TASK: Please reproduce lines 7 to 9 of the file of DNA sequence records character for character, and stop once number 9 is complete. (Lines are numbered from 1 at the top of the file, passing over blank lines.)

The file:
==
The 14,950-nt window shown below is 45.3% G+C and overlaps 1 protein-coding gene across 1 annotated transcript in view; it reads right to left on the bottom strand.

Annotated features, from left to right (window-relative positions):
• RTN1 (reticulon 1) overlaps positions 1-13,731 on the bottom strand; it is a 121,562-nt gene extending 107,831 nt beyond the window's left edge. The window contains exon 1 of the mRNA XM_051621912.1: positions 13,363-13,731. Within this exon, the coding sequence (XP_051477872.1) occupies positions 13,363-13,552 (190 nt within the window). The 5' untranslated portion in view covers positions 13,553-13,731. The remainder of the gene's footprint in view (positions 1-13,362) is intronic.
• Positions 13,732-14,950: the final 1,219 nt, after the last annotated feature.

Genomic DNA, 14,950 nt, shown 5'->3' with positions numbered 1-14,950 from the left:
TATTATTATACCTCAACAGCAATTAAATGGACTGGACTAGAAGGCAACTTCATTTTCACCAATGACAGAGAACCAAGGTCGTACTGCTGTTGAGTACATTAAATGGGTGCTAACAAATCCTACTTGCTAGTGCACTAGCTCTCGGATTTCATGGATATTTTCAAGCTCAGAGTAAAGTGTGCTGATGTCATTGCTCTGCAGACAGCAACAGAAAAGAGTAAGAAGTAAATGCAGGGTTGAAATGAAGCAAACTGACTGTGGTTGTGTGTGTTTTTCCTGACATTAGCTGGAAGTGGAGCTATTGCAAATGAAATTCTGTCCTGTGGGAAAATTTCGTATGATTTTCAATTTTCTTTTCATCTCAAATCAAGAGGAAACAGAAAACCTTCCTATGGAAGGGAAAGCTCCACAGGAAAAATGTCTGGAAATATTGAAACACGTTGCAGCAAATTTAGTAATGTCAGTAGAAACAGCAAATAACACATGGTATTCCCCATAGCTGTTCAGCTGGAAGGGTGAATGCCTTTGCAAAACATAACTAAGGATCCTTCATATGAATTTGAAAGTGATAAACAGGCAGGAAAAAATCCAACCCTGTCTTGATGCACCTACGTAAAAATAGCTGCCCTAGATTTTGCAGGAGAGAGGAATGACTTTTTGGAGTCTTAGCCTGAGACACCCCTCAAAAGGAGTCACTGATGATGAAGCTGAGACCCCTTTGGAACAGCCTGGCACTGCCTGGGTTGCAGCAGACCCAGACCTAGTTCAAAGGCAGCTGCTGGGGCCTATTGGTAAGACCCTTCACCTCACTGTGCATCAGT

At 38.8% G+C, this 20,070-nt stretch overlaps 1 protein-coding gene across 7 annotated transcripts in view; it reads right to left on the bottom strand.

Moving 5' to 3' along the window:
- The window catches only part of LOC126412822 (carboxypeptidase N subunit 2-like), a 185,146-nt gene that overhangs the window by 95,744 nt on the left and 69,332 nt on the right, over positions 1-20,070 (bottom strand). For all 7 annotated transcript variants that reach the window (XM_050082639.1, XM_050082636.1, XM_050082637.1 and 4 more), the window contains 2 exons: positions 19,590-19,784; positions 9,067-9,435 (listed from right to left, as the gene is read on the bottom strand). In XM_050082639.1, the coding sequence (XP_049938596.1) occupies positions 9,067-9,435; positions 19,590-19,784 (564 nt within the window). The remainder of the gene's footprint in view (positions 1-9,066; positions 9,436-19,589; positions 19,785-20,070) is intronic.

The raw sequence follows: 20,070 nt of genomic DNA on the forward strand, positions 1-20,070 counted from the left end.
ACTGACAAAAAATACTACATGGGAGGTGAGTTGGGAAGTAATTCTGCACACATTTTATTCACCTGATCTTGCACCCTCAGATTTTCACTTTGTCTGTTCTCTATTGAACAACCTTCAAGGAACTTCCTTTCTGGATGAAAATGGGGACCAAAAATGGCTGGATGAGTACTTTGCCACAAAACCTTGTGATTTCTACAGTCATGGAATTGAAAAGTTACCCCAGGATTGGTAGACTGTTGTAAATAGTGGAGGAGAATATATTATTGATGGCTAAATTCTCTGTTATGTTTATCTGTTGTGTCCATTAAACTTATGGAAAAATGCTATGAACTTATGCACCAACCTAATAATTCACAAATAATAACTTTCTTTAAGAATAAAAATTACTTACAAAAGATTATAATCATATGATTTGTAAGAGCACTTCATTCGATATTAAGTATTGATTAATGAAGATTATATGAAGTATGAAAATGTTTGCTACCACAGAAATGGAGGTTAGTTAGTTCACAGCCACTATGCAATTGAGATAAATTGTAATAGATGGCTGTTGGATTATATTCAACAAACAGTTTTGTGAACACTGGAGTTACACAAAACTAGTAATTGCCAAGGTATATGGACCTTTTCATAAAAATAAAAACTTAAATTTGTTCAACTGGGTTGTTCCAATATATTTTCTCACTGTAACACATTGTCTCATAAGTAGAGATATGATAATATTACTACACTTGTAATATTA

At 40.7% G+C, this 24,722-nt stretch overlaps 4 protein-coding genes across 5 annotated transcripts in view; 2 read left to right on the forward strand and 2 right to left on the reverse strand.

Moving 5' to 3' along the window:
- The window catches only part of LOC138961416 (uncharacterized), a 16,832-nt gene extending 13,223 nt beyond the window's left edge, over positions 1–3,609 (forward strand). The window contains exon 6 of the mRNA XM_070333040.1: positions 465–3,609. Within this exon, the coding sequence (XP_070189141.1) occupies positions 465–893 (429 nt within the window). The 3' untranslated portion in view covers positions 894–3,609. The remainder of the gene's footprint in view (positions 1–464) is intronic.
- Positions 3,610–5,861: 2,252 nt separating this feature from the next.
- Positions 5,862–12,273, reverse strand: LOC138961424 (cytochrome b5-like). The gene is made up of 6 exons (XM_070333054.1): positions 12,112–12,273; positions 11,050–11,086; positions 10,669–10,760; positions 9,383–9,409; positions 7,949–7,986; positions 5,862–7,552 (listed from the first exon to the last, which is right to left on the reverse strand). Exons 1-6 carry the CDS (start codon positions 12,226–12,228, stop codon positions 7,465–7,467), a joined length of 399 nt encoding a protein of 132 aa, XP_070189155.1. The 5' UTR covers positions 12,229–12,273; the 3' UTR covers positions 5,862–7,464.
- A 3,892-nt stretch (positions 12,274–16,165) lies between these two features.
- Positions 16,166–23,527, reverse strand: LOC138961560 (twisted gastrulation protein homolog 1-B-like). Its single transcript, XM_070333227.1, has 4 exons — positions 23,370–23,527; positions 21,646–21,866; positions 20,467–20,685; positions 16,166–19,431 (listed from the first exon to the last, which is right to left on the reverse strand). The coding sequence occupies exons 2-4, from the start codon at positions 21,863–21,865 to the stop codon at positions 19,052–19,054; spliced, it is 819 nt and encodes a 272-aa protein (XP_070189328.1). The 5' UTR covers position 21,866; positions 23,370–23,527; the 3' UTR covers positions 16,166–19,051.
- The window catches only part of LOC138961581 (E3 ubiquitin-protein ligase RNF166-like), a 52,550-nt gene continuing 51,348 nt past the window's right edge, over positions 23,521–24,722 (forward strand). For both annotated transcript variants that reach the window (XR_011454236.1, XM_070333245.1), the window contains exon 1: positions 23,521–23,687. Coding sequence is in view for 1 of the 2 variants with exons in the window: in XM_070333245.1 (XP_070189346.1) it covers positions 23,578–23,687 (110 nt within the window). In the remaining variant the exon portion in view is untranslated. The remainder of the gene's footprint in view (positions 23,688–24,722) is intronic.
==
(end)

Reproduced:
At 38.8% G+C, this 20,070-nt stretch overlaps 1 protein-coding gene across 7 annotated transcripts in view; it reads right to left on the bottom strand.

Moving 5' to 3' along the window:
- The window catches only part of LOC126412822 (carboxypeptidase N subunit 2-like), a 185,146-nt gene that overhangs the window by 95,744 nt on the left and 69,332 nt on the right, over positions 1-20,070 (bottom strand). For all 7 annotated transcript variants that reach the window (XM_050082639.1, XM_050082636.1, XM_050082637.1 and 4 more), the window contains 2 exons: positions 19,590-19,784; positions 9,067-9,435 (listed from right to left, as the gene is read on the bottom strand). In XM_050082639.1, the coding sequence (XP_049938596.1) occupies positions 9,067-9,435; positions 19,590-19,784 (564 nt within the window). The remainder of the gene's footprint in view (positions 1-9,066; positions 9,436-19,589; positions 19,785-20,070) is intronic.